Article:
The Individual, Society, and Education: A History of American Educational Ideas
University of Illinois Press, 1986 - 459 pages
This is an updated version of Karier's highly regarded Man, Society,
and Education, which focuses on the concepts of human nature and community
throughout American educational history. For the new edition, Karier has
added chapters on the major movements in American education from World
War II to the present and on the major Supreme Court cases involving educational
policy during the same period.
"This classic volume remains a remarkable study in the history of
ideas into which the implications for American schooling have been deftly
woven. It is balanced, thorough, and intelligently challenging."
--- Ann M. Keppel, College of Education, University of Hawaii at
"This new edition should have great use as a primary text at the
graduate and advanced undergraduate levels."
--- Peter A. Sola, School of Education, Howard University
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The European impact on the educational thought of Puritan New England
The eighteenthcentury age of Enlightenment
The common school era
Nineteenthcentury transformation of secondary and higher education
Nineteenthcentury neoEnlightenment views of the good society
Pragmatic conceptions of man and society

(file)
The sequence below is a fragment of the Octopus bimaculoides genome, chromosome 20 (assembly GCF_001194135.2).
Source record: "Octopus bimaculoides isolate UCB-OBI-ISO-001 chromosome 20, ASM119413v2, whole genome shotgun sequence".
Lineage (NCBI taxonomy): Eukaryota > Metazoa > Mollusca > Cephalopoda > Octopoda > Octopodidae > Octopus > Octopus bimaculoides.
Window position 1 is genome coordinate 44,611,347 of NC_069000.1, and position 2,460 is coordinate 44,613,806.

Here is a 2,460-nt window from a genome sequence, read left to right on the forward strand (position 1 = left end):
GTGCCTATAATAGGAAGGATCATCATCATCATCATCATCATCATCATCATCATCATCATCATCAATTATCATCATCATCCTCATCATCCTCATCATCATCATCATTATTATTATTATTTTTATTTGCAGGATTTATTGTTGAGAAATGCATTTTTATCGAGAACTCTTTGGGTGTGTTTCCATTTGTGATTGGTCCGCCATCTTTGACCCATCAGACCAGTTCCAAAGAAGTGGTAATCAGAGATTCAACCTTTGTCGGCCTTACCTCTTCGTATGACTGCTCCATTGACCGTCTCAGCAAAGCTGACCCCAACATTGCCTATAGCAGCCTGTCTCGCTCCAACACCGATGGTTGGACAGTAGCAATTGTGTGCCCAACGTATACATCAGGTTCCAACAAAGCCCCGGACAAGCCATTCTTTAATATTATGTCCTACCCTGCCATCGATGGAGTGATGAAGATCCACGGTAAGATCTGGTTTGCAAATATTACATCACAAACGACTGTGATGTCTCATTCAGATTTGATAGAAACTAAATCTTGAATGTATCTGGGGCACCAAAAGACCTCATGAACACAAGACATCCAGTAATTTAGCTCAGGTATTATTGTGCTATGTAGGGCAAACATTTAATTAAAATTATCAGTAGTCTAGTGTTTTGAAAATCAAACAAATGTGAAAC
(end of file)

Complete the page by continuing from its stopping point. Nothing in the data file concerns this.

Psychological conceptions of man and society
Humanist conceptions of man and society
Other editions - View all
action Amendment American American education argued attempt became become believed Board Books century Chicago child Church civil classical common Communist Company conception concerned constitutional course critical culture curriculum decision Dewey direct economic effect Enlightenment equal establishment experience fact faith federal force freedom function future groups high school human ideal ideas individual influence institutions intellectual interest involved issue James John knowledge learning liberal major mass means mind movement nature needs organized past philosophy political position practice present Press problem programs progress psychology public schools question Quoted rational reason reflected reform religion religious remained respect seemed segregation social society Supreme Court teachers teaching theory thought tion tradition turn twentieth century United University values York